A father sits with son reviewing finances on a tablet device

Talking to teens about retirement

Oct 20, 2020
Empower Insights

For many parents, talking to their teenagers about money is even more uncomfortable than the “birds and the bees” talk. But the truth is that as your children grow into adults, few things are as important as their relationship with money.

Teenagers live in an in-between world in which they’re old enough to earn their own money but not old enough to make all their own money-related decisions. They can grasp complex concepts like interest and debt, but it’s hard to really understand the gravity of financial choices until you have experienced them yourself.

On top of all this, your teen is probably about as interested in retirement as they are in Jimmy Buffett. But all great journeys start with the first step, so here are three ways to introduce your teen to fiscal realities and get them to think about their financial future.

Be open with them

Honest discussions about finances can help make abstract money matters more concrete. These conversations can be intimidating, but you don’t have to be an accountant to provide meaningful insights.

Sit down with your teen and write out your budget for one month. Let them physically see your plan: how your expenditures relate to your income and how much you’re able to save. This will give them a frank sense of how much things will cost once they’re in the driver’s seat.

Refrain from turning the conversation into a lecture. Your teen will appreciate being spoken to as though they are an adult, and simply engaging in this topic will help eliminate some taboos around money, making it easier for them to reach out for help when they need it.

A glass piggy bank sits on a table with teenage girl in background

Make it real

From here you can hit more complex topics, like interest. Pick something your teen would really like to have some day, like a sports car or an extravagant vacation. Help them research costs for the item, then show them how they could take out a loan to help pay for such an expense over time.

Work together on some different online interest calculators using realistic loan amounts, terms and interest rates for the desired item. Having a tangible goal in mind will give these numbers meaning and allow your teen to see the huge impact of interest, both in terms of cumulative cost and time.

Encourage your teen to get a part-time job

A part-time job will give your teen the opportunity to make a few bucks and teach them a myriad of valuable life skills.

Something as simple as mowing lawns or babysitting for a few hours a week can lay the groundwork for attributes that will come in handy throughout their lives — like being responsible, punctual and having solid interpersonal skills. But the most important thing they’ll learn is how much it takes to earn money — and how easy it is to spend it.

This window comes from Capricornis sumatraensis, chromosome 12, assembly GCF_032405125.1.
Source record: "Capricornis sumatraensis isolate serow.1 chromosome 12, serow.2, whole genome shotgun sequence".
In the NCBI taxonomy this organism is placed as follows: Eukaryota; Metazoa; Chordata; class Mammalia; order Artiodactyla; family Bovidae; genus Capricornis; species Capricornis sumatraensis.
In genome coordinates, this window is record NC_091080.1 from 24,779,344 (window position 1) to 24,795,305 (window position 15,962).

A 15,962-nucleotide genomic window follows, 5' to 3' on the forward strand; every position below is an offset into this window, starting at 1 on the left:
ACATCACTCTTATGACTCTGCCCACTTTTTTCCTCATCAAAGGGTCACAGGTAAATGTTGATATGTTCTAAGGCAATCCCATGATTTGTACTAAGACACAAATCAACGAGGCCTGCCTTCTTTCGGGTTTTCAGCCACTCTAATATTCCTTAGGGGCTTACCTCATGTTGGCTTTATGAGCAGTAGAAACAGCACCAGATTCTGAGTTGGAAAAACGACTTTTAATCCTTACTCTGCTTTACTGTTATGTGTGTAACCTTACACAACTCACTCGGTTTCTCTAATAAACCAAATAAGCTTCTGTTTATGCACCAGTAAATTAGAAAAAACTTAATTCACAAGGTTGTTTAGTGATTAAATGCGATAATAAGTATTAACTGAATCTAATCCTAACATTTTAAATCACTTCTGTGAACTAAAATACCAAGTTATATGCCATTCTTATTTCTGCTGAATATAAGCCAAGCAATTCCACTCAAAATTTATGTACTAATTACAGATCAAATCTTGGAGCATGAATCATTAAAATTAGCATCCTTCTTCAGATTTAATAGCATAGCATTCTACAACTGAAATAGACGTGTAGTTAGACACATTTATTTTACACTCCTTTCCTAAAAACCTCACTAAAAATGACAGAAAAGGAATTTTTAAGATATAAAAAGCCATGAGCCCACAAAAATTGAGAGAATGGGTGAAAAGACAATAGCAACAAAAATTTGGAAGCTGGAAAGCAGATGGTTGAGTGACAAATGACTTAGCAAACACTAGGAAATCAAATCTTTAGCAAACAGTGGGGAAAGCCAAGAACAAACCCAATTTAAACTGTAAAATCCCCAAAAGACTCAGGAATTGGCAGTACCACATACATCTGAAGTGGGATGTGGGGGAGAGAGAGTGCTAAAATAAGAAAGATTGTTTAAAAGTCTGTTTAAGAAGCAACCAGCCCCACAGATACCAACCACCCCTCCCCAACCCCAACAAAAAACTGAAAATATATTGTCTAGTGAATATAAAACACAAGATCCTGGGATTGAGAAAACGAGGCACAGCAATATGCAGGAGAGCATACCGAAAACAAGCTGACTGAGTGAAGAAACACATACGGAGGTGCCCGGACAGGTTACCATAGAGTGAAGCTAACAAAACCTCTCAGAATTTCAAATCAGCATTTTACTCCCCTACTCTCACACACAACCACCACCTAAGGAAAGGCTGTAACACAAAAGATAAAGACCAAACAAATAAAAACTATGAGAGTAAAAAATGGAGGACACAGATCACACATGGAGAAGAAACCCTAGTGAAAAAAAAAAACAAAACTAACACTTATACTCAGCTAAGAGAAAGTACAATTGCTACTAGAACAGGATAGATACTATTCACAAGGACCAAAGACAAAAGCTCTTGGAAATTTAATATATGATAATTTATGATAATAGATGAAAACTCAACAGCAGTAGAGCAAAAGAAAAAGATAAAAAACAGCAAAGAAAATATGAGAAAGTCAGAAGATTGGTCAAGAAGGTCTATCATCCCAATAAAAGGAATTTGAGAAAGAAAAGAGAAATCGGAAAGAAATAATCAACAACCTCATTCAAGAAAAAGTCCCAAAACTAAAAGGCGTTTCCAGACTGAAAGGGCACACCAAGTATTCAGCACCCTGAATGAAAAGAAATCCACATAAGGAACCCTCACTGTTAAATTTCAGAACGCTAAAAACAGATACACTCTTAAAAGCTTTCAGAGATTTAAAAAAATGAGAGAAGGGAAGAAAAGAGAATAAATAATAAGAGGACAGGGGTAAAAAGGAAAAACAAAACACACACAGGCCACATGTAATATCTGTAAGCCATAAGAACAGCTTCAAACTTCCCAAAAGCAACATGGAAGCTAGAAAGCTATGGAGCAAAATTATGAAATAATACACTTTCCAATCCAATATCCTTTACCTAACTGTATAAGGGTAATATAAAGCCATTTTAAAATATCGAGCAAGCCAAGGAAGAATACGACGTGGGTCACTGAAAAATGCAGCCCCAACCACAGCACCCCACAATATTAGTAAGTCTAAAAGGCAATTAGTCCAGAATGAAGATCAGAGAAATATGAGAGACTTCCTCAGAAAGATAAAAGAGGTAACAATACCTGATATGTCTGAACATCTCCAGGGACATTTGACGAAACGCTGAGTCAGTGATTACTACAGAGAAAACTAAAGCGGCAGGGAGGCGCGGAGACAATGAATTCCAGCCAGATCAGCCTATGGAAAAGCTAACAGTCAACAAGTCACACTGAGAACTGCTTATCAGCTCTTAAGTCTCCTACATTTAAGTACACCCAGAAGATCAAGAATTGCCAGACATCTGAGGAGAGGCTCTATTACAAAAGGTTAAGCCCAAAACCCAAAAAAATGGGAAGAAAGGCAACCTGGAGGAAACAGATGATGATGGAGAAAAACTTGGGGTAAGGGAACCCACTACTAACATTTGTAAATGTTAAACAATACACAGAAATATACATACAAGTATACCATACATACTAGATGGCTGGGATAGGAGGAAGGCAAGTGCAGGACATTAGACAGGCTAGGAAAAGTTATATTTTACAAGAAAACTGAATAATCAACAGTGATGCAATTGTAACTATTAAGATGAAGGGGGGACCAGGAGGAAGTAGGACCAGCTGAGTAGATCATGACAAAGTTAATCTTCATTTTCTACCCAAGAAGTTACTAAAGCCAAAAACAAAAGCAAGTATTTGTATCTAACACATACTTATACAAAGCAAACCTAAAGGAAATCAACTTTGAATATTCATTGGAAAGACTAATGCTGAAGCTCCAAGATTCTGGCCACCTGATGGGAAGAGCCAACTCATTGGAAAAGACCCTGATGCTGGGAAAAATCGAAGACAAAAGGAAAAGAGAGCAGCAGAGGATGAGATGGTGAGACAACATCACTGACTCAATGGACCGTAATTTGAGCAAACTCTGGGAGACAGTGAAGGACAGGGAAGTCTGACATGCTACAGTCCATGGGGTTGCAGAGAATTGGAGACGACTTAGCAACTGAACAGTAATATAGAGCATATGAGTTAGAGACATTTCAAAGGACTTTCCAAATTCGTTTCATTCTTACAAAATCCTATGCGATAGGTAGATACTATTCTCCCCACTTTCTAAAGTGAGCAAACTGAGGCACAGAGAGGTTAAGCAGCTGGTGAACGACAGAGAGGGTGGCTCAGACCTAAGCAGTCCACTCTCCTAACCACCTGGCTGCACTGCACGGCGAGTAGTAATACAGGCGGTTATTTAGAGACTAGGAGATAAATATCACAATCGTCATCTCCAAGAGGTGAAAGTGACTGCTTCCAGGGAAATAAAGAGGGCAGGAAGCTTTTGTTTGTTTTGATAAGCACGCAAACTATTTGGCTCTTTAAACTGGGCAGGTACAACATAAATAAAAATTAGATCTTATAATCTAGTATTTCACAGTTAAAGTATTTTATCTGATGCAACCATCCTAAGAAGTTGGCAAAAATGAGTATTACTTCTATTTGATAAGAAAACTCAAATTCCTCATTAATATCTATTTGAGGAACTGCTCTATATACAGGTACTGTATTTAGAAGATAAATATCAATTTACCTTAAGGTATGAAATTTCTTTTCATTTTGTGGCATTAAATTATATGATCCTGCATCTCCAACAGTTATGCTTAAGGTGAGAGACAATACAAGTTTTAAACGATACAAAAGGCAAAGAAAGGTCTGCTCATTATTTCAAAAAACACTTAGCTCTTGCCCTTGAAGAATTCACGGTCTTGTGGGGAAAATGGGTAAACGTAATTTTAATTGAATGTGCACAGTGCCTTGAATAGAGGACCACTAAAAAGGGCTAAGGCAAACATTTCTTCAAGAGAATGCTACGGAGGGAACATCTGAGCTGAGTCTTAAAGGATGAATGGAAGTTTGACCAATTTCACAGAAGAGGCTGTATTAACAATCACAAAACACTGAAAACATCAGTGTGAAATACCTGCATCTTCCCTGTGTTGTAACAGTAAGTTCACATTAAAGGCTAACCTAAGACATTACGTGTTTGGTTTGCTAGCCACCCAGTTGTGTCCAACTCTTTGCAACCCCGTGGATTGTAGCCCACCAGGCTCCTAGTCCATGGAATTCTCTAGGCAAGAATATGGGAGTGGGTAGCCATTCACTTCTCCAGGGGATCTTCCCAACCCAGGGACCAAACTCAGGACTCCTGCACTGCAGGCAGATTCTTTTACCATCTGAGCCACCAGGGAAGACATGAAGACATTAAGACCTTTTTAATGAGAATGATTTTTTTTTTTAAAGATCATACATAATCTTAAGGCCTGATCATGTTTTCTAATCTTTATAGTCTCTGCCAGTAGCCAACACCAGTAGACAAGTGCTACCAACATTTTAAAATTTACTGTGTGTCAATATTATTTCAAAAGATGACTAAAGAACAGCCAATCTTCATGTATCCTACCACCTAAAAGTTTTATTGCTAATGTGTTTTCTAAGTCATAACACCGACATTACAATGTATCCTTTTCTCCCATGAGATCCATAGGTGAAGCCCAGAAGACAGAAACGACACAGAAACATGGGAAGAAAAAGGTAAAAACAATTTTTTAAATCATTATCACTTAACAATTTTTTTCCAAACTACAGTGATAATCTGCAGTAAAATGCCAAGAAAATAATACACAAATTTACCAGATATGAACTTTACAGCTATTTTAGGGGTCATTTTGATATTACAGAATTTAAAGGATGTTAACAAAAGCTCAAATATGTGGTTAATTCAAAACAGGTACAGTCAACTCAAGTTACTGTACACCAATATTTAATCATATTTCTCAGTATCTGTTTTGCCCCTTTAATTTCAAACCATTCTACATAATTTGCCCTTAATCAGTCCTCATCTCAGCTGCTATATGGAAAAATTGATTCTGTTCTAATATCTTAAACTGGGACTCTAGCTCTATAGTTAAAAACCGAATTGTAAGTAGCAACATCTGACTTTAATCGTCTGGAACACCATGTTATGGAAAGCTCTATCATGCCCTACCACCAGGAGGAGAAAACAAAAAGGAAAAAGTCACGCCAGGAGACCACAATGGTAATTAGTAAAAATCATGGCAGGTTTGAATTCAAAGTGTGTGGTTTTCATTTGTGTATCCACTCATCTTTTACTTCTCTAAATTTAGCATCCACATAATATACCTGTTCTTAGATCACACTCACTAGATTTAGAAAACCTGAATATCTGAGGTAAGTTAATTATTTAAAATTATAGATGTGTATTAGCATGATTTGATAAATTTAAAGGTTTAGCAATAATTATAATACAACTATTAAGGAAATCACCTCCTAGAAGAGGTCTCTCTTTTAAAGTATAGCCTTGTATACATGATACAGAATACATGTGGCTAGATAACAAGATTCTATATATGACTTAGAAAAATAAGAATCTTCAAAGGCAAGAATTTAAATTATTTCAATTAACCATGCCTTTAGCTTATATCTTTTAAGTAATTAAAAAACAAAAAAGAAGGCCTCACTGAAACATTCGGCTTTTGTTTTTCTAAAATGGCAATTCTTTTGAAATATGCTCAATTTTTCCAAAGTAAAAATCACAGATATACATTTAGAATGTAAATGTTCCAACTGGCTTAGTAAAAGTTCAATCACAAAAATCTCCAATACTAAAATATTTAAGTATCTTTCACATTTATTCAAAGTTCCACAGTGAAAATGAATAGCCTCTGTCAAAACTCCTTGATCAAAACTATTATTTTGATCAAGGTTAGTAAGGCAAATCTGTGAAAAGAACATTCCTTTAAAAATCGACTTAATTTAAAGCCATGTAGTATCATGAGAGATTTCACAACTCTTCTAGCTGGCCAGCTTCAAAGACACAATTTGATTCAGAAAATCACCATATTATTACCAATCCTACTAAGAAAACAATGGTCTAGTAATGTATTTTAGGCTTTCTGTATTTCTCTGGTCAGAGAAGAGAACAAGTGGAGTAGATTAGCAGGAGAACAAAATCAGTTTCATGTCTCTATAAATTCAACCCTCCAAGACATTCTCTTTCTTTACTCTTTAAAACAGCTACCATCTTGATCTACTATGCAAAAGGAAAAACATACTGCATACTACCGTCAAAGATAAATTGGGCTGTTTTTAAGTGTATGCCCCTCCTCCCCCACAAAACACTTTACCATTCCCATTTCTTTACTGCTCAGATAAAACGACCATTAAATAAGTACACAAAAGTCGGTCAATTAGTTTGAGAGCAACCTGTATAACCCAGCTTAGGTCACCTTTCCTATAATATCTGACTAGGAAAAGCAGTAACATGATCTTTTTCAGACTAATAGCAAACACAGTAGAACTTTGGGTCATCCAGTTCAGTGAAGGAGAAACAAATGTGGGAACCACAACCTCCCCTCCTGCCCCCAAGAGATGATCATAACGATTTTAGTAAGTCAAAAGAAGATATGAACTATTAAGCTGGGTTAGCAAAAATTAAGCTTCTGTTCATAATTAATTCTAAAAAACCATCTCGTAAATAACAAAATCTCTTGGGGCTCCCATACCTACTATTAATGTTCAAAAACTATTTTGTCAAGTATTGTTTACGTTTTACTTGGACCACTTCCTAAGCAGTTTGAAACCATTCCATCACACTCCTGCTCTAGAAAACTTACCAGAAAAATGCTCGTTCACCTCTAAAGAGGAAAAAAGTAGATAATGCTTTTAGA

When they get paid, you may want to let them have financial independence, but make sure they’re still cognizant of their cash flow. A great way to do this is to open a checking account together and go over the bank statement each month. This will also provide perfect opportunities to discuss long-term financial goals and have more hands-on conversations about money.

This is the second part in a series of articles on talking to your children about finances. If you’re looking for beginning financial literacy concepts, click here. If you’re ready for a challenging financial activity you can do with your teen, click here.

Start saving for your teen's future with an Empower Investment account

Latest Empower Insights

A young woman on vacation taking a selfie photo of herself with tropical water and island in background
Jul 20, 2021
Empower Insights

Savings tips for your summer travels

Overall, nearly 70% of Americans are expected to pack their bags and travel to a domestic or international location this season. Follow these simple steps to get ready and save money on your upcoming trip.

Carefully consider the investment option’s objectives, risks, fees and expenses. Contact Empower Retirement for a prospectus, summary prospectus for SEC-registered products or disclosure document for unregistered products, if available, containing this information. Read each carefully before investing.

Securities offered and/or distributed by GWFS Equities, Inc., Member FINRA/SIPC. GWFS is an affiliate of Empower Retirement, LLC; Great-West Funds, Inc.; and registered investment advisers, Advised Assets Group, LLC and Personal Capital. This material is for informational purposes only and is not intended to provide investment, legal or tax recommendations or advice. 

IMPORTANT: The projections, or other information generated on the website by the investment analysis tool regarding the likelihood of various investment outcomes, are hypothetical in nature, do not reflect actual investment results and are not guarantees of future results. The results may vary with each use and over time.

Insurance products are issued by or offered through Great-West Life & Annuity Insurance Company, Corporate Headquarters: Greenwood Village, CO; or in New York, by Great-West Life & Annuity Insurance Company of New York, Home Office: New York, NY. Guarantees are subject to the terms and conditions of the contract and the claims-paying ability of the insurer.

The managed account service is part of the Empower Retirement Advisory Services suite of services offered by Advised Assets Group, LLC, a registered investment adviser.

The Empower Institute is a research group within Empower Retirement, LLC.

All features may not currently be available and are subject to change without notice. ©2021 Empower Retirement, LLC. All rights reserved.

Unless otherwise noted: Not a Deposit | Not FDIC Insured | Not Bank Guaranteed | Funds May Lose Value | Not Insured by Any Federal Government Agency.